It’s a contentious, controversial approach, and for the most part, Levin does little to mitigate it. Similar to Scarface in such American dreaming subtext, Mr. Untouchable wants the charismatic to override the criminal. When convicted money launderer Joseph “Jazz” Hayden speaks his mind, he’s portrayed as philosophical, not felonious. Similarly, “Scrap” Batts lays down the law when in comes to honor and street code. Yet he’s still a part of an illegal enterprise that shattered more lives than it ever benefited – and all that goodness was mostly aimed inward, towards Barnes and his crew. Mr. Untouchable doesn’t glamorize the trade as much as excuse it, showing how isolated individuals can become from the consequences of their actions. Even our subject seems oblivious. When, toward the end, he admits to flooding Harlem with dope, he waves off the implied aftermath as if it was a necessary pitfall of the business plan.
Then there is the overall truth of what’s being told. If you believe Mr. Untouchable, Nicky Barnes was the only major drug dealer in Harlem during the period. He was the focus of every DEA agent, all the US attorneys, local law enforcement and the New York media. When supposed rival Frank Lucas is mentioned, he is instantly dismissed as a Southern rube with a dumbbell drawl and a less than effective organization. Oddly enough, it’s the same argument made in American Gangster, except with Barnes replacing Lucas as the unimportant fringe nuisance. It creates a weird dichotomy, aside from figuring which side is right. Naturally, both films are going to focus on their central thesis and minimize the importance of anything outside its own sphere of import. And Mr. Untouchable does give Barnes the last word on almost every subject. But if Lucas was such a lackey, why should anyone make a movie about him?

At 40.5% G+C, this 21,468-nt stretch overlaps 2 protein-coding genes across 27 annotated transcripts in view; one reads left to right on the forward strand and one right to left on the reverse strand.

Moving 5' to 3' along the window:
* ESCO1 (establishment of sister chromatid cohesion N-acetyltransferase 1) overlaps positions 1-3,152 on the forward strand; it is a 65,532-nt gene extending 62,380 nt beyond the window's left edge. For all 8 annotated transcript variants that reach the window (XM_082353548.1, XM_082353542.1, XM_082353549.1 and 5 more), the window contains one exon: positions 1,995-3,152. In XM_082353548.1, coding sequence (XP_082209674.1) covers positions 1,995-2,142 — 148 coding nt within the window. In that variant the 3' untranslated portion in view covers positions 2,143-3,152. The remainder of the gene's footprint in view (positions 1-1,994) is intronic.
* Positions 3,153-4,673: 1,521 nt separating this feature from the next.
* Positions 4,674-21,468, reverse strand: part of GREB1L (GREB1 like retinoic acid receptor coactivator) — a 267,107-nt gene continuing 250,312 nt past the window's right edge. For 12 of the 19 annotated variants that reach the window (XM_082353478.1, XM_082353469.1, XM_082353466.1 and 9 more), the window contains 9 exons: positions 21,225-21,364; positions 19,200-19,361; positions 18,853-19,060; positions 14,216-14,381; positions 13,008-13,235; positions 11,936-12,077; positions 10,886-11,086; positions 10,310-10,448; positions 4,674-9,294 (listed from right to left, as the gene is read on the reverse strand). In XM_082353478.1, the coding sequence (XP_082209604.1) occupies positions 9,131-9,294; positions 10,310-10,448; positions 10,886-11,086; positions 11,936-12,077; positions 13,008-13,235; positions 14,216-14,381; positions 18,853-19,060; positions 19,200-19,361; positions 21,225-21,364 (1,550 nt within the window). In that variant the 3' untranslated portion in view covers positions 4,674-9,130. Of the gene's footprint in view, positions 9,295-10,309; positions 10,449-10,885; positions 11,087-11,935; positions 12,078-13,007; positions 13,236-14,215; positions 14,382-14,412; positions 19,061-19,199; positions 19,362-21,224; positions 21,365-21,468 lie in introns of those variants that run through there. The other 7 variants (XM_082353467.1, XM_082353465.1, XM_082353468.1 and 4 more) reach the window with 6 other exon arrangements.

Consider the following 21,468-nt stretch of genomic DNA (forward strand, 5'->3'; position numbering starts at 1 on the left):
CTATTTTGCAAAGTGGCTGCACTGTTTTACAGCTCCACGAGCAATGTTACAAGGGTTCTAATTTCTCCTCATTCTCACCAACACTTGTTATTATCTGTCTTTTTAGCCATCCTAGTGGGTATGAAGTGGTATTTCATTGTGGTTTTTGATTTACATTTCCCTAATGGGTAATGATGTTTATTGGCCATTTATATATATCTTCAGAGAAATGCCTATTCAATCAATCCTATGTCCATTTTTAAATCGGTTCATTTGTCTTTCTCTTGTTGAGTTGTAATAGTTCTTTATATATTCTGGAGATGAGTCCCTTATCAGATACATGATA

The answer is fairly obvious – this is Barnes’ tale, and he would never agree to sharing the spot. At times, Mr. Untouchable feels like a promotional tool for the mysterious man’s tell-all tome of the same name. Everything is filtered through his own unique perspective, and even when others contradict or flat out reject the man’s readings, Levin leaves us with Barnes’ interpretations. This doesn’t diminish the documentary’s power. In fact, we get wrapped up in the wonderful soul soundtrack of the era (much of it coming courtesy of the late, great Curtis Mayfield) and enjoy the nostalgic look back at the Big Apple as a city under siege. Though the last two decades of Barnes’ life are skipped over with sly sonic cues – disco to hip hop to new jack swing to gansta rap – the early ‘70s receives a grand cinematic workout. Even when the film flinches, the images don’t.
Still, Mr. Untouchable will always remain a mere part of the overall story. At 90 minutes, Levin barely has time to hit the highlights. And with access to a man many thought dead, or simply financially capable of disappearing, it’s hard to fiddle with your focal point. It’s a coup that both colors and undercuts this narrative, leaving gaps where full disclosure should rule. Yet despite these random miscues, Barnes remains a compelling if oblique, topic and the movie made of his notoriety rises above its inherent inconsistencies to offer a riveting ride through Me Decade drug despair. Landing the elusive man was indeed a cinematic scoop. Failing to force a confrontation may be Mr. Untouchable’s main blunder, but it’s really no surprise. Nicky Barnes has been avoiding responsibility his entire life. Why change now? Obviously, his nickname is well earned.